Yogic Nonsense

Madhavankutty Pillai has no specialisations whatsoever. He is among the last of the generalists. And also Open chief of bureau, Mumbai  
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Why a minister’s cure for cancer is worse than the disease

SHOULD YOU PUT your faith in the Union Minister of State for Ayush, Shripad Naik, and decide that instead of chemotherapy, you will do yoga to get cured of cancer, then you will die. If it is slow cancer like that of the prostate, you might see sense before it is too late. If it is a fast acting one, your chances are zero.

This is what Naik said on Sunday, as reported in The Indian Express, “It is a proven fact. We have visited the Bengaluru-based Swami Vivekananda Yoga Anusandhana Samsthana (S-VYASA) institute, where many people told us they have been cured of cancer by regular practice of yoga. The institute has found a technique of yoga for the prevention and cure of cancer.” He added that his ministry might endorse this “alternative cure… and prescribe it to people in about a year.” He also promised to confirm the documentation provided before doing so, which is somewhat puzzling if it is a ‘proven fact’.

Let us not find fault with the institute making the claim because history is replete with alternative cancer curers. They are either frauds or victims of delusions that arise out of conviction. I did a story on urine drinkers some years back and I still get WhatsApp messages from one of them, a well-intentioned man, with claims of curing cancer through a urine diet. There have been people who said that they could cancer through wheatgrass, sunlight, by the elimination of parasites in the stomach and powdered shark cartilage. Last year a Bengaluru man fed a cancer patient a diet of concentrated marijuana oil and said he had cured her. All of which is fine and in keeping with man’s fruitless search for a silver bullet against disease. What is wrong is for a minister to come out with a government policy that encourages smoking grass, drinking urine or eating shark cartilage to cure cancer. Anecdotal evidence, which is what has so moved Naik and is usually the only thing that anyone can provide when it comes to such cancer cures, is not science. Every quack’s reputation is built on those. But you only hear of the ones that got cured, all the rest who passed away don’t get a mike thrust in front of their faces to tell their story.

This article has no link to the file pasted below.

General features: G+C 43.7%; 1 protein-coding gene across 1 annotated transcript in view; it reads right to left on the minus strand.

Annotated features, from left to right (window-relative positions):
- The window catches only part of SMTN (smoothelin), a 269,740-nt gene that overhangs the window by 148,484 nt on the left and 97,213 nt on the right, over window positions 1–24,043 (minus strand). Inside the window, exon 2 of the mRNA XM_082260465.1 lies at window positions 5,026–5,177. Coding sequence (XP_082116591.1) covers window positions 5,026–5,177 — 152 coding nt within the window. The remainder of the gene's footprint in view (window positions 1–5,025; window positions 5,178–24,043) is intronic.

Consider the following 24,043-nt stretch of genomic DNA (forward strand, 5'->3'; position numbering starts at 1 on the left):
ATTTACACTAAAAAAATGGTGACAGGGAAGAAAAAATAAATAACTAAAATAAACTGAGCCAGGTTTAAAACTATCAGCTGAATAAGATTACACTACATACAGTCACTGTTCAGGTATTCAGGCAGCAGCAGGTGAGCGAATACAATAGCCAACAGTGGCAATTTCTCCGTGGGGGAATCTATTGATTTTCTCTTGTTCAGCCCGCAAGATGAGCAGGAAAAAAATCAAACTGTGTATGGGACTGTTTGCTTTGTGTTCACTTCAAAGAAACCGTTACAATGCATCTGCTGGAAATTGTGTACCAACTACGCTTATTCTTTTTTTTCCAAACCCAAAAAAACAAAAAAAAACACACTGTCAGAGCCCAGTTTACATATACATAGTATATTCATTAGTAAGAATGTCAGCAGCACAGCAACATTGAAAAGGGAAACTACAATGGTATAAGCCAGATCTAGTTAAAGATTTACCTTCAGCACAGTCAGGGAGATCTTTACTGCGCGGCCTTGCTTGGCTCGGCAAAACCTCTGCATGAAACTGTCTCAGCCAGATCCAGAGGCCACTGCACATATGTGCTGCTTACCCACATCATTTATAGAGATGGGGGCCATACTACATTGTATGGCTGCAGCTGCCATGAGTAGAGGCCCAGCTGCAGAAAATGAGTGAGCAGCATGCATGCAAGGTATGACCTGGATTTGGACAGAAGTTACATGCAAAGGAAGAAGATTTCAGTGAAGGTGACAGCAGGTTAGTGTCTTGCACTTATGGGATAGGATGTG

The only way to test whether something works is if it works for everyone. Take 1,000 cancer patients in different stages of the disease, ensure they don’t take any other cancer medicine, make them do those special asanas, note their daily readings and see what happens. A year or two later, if most tumours have vanished in a majority of them, then we can believe it. Then too, only if S-VYASA sends it to a peer reviewed journal of some standing which gets it critiqued by other cancer researchers. Till then, whenever Naik feels compelled to turn his ministry into a storehouse of quackery, he should start breathing rapidly with forceful contractions of the abdomen.